Curriculum Compacting

What Is It?
................How Do You Do It?
.......................................... and Does it Work?

Curriculum compacting is one way to meet the needs of gifted students in the regular classroom. It involves eliminating the repetition of work that has already been mastered and streamlining lessons that "can be mastered at a pace commensurate with the student's motivation and ability." (p. 165) The process also assists teachers with accountability by documenting student proficiency on instructional objectives and listing specifically what enrichment activities are offered in place of repetitive classwork.

The process of compacting includes three phases - defining goals and outcomes, identifying candidates for compacting, and providing acceleration and enrichment options.

First of all, goals and outcomes of the given unit of instruction should be defined. Determine which of the tasks are new material as opposed to review of old material from past units. Scope-and-sequence charts can be useful in this part of the process. Teachers need to be able to make individual programming decisions.

Secondly, candidates for compacting must be identified. If you have had the students for awhile, you will likely be able to estimate which students you think may have the ability to master material faster than the majority of the class. Also useful in this step are scores on previous units and tests, observing student participation and motivation as well as the desire to do more and/or different work than the regular class. In this phase, it is also necessary to evaluate specific learning outcomes. Pretests are especially useful in doing this as they allow easy documentation of previously mastered material and show specifically any areas that may need practice.

The third part of the compacting process is to provide acceleration and enrichment options. This should be done cooperatively with the student to best increase academic challenge and meet his/her needs. Try to choose activities that fit student interest and strengths rather than more of the same seatwork or random games. Some students who see this process in action will realize they can earn time to do self-selected projects and increase motivation in mastering regular work more rapidly.

In my first year of teaching I had a sixth grade heterogenously grouped math class which I consistently gave pretests to at the beginning of the units. Often I found that most of the class had mastered certain topics which we were able to breeze through quickly, whereas some topics they had no previous experience with required extra time and attention. In this way I was able to streamline my entire curriculum to better meet the needs of the entire class. In the reading/spelling class, anyone who got a 95% or higher on the spelling unit pretest automatically scored that for the unit without having to do all the homework or final test. They could write stories or poems with the spelling words in them for extra credit if they wished. These students were allowed to do free reading during the class time for that spelling unit. In these ways I managed to do some basic curriculum compacting that improved my teaching.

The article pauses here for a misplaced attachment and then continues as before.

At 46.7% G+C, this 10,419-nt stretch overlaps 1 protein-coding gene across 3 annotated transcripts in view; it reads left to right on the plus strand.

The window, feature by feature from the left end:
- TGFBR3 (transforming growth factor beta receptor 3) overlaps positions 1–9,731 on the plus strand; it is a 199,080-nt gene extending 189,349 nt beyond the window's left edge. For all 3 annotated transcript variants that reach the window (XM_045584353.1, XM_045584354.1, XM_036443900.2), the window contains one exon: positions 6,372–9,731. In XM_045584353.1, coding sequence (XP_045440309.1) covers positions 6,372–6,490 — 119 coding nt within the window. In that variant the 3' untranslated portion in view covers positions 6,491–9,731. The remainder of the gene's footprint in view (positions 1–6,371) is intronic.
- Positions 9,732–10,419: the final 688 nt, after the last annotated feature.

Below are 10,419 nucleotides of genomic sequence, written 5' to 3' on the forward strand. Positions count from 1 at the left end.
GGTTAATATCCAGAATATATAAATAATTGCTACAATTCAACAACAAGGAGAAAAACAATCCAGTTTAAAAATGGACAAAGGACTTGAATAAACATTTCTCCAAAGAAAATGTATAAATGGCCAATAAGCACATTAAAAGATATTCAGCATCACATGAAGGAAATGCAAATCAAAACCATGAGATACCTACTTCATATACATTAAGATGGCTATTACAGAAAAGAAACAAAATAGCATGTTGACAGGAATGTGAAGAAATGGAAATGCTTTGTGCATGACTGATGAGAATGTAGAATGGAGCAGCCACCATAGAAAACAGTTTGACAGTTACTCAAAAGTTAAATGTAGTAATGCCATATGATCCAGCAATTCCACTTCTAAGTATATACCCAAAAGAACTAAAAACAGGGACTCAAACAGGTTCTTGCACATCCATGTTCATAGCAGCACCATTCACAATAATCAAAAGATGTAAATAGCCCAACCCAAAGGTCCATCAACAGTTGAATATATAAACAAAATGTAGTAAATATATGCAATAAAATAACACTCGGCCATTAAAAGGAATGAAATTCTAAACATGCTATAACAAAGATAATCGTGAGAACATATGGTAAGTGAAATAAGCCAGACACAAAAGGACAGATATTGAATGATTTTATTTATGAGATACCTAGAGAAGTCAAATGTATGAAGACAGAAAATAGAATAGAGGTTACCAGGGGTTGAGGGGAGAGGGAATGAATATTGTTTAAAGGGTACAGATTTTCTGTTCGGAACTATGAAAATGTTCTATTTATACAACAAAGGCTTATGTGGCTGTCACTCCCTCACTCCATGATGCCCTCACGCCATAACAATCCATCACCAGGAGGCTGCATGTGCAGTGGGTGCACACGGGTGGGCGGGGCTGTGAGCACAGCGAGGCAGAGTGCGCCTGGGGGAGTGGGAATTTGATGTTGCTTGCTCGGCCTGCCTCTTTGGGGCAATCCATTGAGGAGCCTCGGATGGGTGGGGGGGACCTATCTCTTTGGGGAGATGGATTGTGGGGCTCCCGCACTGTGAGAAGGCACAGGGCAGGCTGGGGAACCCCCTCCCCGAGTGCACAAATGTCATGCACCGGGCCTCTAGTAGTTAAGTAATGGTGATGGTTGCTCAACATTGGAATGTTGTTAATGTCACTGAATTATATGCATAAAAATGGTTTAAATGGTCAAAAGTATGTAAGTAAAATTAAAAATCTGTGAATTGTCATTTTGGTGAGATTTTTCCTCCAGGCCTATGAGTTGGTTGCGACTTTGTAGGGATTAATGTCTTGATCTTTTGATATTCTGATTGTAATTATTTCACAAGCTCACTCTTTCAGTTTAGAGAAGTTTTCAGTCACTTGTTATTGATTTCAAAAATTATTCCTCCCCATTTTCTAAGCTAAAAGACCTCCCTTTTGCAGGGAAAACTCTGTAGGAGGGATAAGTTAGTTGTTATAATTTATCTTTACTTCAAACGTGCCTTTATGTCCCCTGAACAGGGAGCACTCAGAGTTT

Curriculum Compactors are forms that have been developed to help with the documentation of this method of providing enrichment. They should be kept in a student's academic file and updated as needed. They have three colums. The first one, titled "Areas to be considered for compacting" should include information on the learning objectives and student proficiency in these objectives. The second column, "Procedures for compacting basic material" describes specifically which activities are used to document proficiency, such as which pretests and what the student scored on each part of it. Attaching the pretest to the compactor might be a good method of documentation as well. The third column, "Acceleration and/or Enrichment Activities" is to describe the replacement activities the student will be engaged in during the time saved by the compacting process. The activities should focus on student interests, abilities and preferences. This is a potential time for students to work on Type IIIs (see the section on Schoolwide Enrichment Model).

The National Research Center on the Gifted and Talented conducted "The Curriculum Compacting Study" aka "Why Not Let High Ability Students Start School in January?" in 1990-91. Published in 1993, this research monograph demonstrates that students who are compacted regularly do not lose ground in the academic areas that are compacted, and in fact achieve at or above the levels of control groups in the same subjects by end of the year. The following is, in my opinion, the most important finding of this study:

"..standardized achievement tests were administered in this study to find out if compacting was detrimental to students' achievement, as measured by standardized tests. Results indicated that in reading, mathematical concepts and computation, spelling, and social studies, there were no significant differences among all treatment groups and the control group in pre/post achievement. This indicates that when 40-50% of content is eliminated in the regular curriculum, achievement test scores are not affected -- their scores, relative to their peers, - do not go down! In fact, for science achievement and mathematical concepts performances on out-of-level achievement tests, compacting the curriculum resulted in more positive outcomes for treatment group students than for the control group." (p. 85 of "The Curriculum Compacting Study" by the NRCGT.)


The information regarding the specifics of how to do compacting is gathered from Schools for Talent Development: A Practical Plan for Total School Involvement copyright 1994 by Joseph Renzulli, Chapter 6- Curriculum Modification Techniques, pp. 165-170, combined with my (W. Chapman's) own experience and understanding of the compacting process.